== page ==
France Court rules today on widespread Ikea espionage: French Ikea suspected of spying on employees with police and private detectives

According to the prosecutor, about 400 people were targeted for espionage. The case is accused of Ikea’s management, police officers and the head of a private security company.

French the court will give a verdict on Tuesday in a case in which the French branch of Swedish furniture giant Ikea is suspected of spying on its employees for years, the news agency AFP reports.

The prosecutor has demanded an absolute sentence of one year in prison for Ikea’s French director To Jean-Louis Baillot and fines of two million euros for the company. A total of 15 people have been charged in the case: Ikea from the executive branch, four police officers and the head of a private security company.

According to the charges, Ikea had espioned its employees, jobseekers and customers between 2009 and 2012 with the help of private detectives and police. The espionage is said to have started almost a decade earlier and affected about four hundred people.

“There’s privacy in the game against mass surveillance,” the prosecutor said Pamela Tabardel told the Versailles court when the case began in March.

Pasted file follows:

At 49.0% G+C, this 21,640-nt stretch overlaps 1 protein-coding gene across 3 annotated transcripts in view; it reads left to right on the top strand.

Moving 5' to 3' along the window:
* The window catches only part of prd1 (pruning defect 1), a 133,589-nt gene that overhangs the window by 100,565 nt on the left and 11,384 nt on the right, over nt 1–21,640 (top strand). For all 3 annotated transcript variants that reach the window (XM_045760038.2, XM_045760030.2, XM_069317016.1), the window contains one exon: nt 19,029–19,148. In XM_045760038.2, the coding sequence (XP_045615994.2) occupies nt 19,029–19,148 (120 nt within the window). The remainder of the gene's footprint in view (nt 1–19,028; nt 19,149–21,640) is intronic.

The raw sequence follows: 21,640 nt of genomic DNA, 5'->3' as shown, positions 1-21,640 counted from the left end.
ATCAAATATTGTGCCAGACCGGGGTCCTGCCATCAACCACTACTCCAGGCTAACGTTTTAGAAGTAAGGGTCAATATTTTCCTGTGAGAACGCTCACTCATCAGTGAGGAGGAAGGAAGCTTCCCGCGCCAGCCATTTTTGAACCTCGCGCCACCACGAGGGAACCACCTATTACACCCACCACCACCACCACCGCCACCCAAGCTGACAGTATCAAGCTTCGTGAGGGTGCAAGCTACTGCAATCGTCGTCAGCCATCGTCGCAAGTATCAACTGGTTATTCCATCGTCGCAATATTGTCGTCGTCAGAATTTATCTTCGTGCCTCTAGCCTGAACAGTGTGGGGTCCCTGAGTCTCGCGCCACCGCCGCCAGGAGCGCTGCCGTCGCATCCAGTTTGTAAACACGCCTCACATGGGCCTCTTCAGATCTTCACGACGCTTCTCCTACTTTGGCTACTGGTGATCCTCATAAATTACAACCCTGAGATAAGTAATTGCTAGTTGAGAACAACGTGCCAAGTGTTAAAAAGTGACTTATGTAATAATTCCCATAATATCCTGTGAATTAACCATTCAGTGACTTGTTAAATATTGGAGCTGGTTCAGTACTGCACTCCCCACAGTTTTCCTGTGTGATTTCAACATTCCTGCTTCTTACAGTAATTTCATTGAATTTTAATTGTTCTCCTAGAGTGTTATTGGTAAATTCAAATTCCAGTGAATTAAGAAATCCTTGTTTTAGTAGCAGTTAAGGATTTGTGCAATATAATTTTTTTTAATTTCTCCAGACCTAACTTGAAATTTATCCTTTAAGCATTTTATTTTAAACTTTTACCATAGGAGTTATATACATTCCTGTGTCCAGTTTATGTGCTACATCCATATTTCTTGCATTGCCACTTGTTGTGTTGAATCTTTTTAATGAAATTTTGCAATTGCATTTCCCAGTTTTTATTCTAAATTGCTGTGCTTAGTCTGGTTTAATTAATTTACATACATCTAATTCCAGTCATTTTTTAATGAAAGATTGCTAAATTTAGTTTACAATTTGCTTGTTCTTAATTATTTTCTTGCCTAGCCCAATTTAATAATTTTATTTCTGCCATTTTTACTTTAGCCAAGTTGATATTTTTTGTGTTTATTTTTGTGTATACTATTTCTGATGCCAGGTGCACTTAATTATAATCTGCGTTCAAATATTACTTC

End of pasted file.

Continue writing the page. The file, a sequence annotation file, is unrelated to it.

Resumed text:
Managing director Baillot has denied the allegations and said the company’s chief risk officer was responsible for the questionable activity. Jean-Francois Paris.

Paris has admitted to sending the names of the Ikea people to be “tested” by a private security company, Eirpace, AFP says. According to him, about 600,000 euros a year had been set aside for such activities.

According to the charges, for example, Paris had wanted to find out how one Ikea employee could afford to drive a brand new open-top BMW.

Deutche Welle Canal (DW) said in March, at the beginning of the trial, that Ikea espionage collected a wide range of private information about employees, such as criminal records and bank account information. Such information may have been used against Ikea union activists or customers who disputed their purchases.

Ikea According to the French defense, the company has not had any broader espionage strategy. The company’s parent company in Sweden has taken a distance from the scandal, DW said.

The scandal began in February 2012 when the satirical and investigative weekly Le Canard Enchaine reported on the company’s espionage. The newspaper had received e-mails in which representatives of Ikea’s management asked the police for information about employees, such as car registration information.

At that time, Ikea’s French leadership admitted acted unethically and promised to put an end to the abuses. The employees, in turn, sued Ikea.

Ikea’s Swedish parent company boat soon after the scandal broke out, four people from Ikea on the French executive are fired.



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